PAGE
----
Sakurai has tried to explain his reasons for leaving out requested characters, but most such reasons seem more like half-hearted excuses than anything. He often claimed that “Ridley was too big,” even though by that logic, Captain Olimar should be too small. Or he would claim that he would go over the character and see what uniqueness they would bring to the table…only to fill a good chunk of the roster with clone characters.

Basically, Sakurai’s excuses end up feeling like just that, excuses. Look, I get that not every character can make it in, but when you actively ask people to suggest characters, and then continuously ignore their most wanted characters for over a decade, it’s kind of hard to accept the excuses.

Even worse, however, are the people who defend Sakurai’s every action (whom I refer to as “Sakurai apologists”). Again, I understand not everyone can make the cut, but when people actively defend things like the “Ridley is too big” argument and the overabundance of clone characters, it’s like, just… come on! Sakurai is a great game designer, but it’s okay to admit to his mistakes. And well, blatantly ignoring fan requests after asking for fan requests, and resorting to simply copying existing characters and claiming its another are definite mistakes.

These people will often question what a potential character’s moves would be, but that’s an argument that seems beyond pointless, considering that from Super Smash Bros’ very first entry, Captain Falcon has been a playable character. He’s a character who, in his own series, was never seen outside of his racing vehicle! If they could turn him into a fighter back on the N64 in 1999, there’s no reason why Sakurai and company couldn’t get even more creative with current hardware.

This brings me to the point of all this ranting: Super Smash Bros. Ultimate has the opportunity to live up to its name. The game is being billed as the “Smash Bros. for everyone” and is set to include every single returning character from the series’ history, which is a good start. However, the real big news is that Ridley has finally joined the Super Smash Bros. roster as a playable character! Finally, after over a decade of waiting, the patience of Metroid fans has been rewarded.

On the downside of things, Sakurai has already stated that there won’t be too many new additions to the roster this time around. I suppose that makes sense, with so many characters in the game, they’re running lower and lower on classic characters to choose from. But that’s just my point, if we’re only going to get a ‘few’ new characters, why not make them characters that count?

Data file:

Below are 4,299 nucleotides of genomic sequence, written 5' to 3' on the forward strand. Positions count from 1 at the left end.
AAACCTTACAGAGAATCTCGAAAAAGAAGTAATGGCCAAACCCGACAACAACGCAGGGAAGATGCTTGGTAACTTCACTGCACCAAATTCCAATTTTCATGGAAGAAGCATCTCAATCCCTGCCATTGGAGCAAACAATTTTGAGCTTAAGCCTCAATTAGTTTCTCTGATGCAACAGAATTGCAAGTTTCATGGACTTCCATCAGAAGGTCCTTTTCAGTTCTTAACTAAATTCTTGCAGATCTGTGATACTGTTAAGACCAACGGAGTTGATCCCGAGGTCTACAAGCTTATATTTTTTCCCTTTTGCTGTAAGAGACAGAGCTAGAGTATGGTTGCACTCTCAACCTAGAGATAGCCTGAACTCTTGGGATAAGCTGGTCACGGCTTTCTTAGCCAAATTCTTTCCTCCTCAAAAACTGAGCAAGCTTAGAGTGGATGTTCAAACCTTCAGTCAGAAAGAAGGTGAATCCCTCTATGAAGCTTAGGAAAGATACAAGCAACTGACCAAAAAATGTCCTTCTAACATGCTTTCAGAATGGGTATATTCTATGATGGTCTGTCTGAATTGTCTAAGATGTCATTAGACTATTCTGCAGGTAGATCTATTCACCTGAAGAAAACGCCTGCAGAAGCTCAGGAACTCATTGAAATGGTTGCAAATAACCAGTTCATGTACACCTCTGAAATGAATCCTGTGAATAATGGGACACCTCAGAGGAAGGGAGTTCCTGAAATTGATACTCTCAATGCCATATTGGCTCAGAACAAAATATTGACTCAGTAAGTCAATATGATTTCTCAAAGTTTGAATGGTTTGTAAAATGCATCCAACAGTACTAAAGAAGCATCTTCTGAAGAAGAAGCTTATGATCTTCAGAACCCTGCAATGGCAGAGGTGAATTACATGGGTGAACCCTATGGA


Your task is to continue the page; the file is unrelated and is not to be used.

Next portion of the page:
Of the three most consistently requested characters, Ridley has now become the first of the trio to make the roster. So, why not finally pull the trigger and deliver the other two as well? K. Rool and Geno are two characters that have so much potential for the series – let alone their fan support – that not adding them in at this point would seem like petty spite. Hardly what you would want from a game that’s supposed to be the Ultimate edition of a franchise largely built on fanservice.

That would already make something of a statement for the series. It’s like, not only would we be getting every past character from the series history, but also the three most requested, ever-elusive characters. Whatever other newcomer selections could also potentially be filled with old fan-favorites. Again, if the newcomers are going to be few in quantity, they really better make them count in terms of quality.

Of course, even with Ridley’s inclusion, there are still causes for some concerns. The fact that clones now have the ‘official’ label of “Echo Fighters” has me greatly worried that Sakurai might just be doubling down on them (again, quality, not quantity. A bunch of clones is hardly something to get excited over). And in another downer, Bomberman is finally making his debut in the series…as an Assist Trophy. Considering how big of a multiplayer franchise Super Smash Bros. is, it’s a real shame that Bomberman – one of the pioneers of multiplayer gaming – can’t make the cut as a playable character.

Still, Ridley’s presence gives hope that not only could Geno and K. Rool make their long-awaited debut, but that the select amount of newcomers might bring out the more creative side of the developers. If Sakurai and company can deliver everything from Super Smash Bros. past (which looks to be the case so far), and throw in the few remaining missing elements that fans have been craving, Super Smash Bros. Ultimate may just live up to its name.

Between the presence of every returning fighter and the debut of Ridley, so far so good. But to make Super Smash Bros. Ultimate truly the ultimate Super Smash Bros. experience, the rest of those newcomers really have to mean something.